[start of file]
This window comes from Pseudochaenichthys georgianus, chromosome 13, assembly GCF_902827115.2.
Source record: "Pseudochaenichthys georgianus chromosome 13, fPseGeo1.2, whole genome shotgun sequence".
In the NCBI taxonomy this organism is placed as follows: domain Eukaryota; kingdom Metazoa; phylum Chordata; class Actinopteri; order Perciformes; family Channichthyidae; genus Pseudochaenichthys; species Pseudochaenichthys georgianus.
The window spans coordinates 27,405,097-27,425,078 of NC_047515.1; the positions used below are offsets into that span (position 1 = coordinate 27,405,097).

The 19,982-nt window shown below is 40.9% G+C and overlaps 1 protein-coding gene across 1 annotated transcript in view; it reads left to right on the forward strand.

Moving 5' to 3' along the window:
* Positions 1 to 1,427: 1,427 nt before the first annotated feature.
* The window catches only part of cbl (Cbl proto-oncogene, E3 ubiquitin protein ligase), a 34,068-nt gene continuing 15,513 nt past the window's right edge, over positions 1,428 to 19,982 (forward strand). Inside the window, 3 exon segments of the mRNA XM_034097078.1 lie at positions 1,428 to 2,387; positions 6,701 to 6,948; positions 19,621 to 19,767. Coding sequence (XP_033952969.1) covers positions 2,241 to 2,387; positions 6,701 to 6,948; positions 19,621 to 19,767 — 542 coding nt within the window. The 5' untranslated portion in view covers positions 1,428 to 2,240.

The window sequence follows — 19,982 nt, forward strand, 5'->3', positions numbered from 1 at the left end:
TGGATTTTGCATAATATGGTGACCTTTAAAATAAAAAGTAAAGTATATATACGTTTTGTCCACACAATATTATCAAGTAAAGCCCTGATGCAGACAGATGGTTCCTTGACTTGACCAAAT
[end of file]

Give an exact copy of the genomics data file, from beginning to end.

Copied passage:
This window comes from Pseudochaenichthys georgianus, chromosome 13, assembly GCF_902827115.2.
Source record: "Pseudochaenichthys georgianus chromosome 13, fPseGeo1.2, whole genome shotgun sequence".
In the NCBI taxonomy this organism is placed as follows: domain Eukaryota; kingdom Metazoa; phylum Chordata; class Actinopteri; order Perciformes; family Channichthyidae; genus Pseudochaenichthys; species Pseudochaenichthys georgianus.
The window spans coordinates 27,405,097-27,425,078 of NC_047515.1; the positions used below are offsets into that span (position 1 = coordinate 27,405,097).

The 19,982-nt window shown below is 40.9% G+C and overlaps 1 protein-coding gene across 1 annotated transcript in view; it reads left to right on the forward strand.

Moving 5' to 3' along the window:
* Positions 1 to 1,427: 1,427 nt before the first annotated feature.
* The window catches only part of cbl (Cbl proto-oncogene, E3 ubiquitin protein ligase), a 34,068-nt gene continuing 15,513 nt past the window's right edge, over positions 1,428 to 19,982 (forward strand). Inside the window, 3 exon segments of the mRNA XM_034097078.1 lie at positions 1,428 to 2,387; positions 6,701 to 6,948; positions 19,621 to 19,767. Coding sequence (XP_033952969.1) covers positions 2,241 to 2,387; positions 6,701 to 6,948; positions 19,621 to 19,767 — 542 coding nt within the window. The 5' untranslated portion in view covers positions 1,428 to 2,240.

The window sequence follows — 19,982 nt, forward strand, 5'->3', positions numbered from 1 at the left end:
TGGATTTTGCATAATATGGTGACCTTTAAAATAAAAAGTAAAGTATATATACGTTTTGTCCACACAATATTATCAAGTAAAGCCCTGATGCAGACAGATGGTTCCTTGACTTGACCAAAT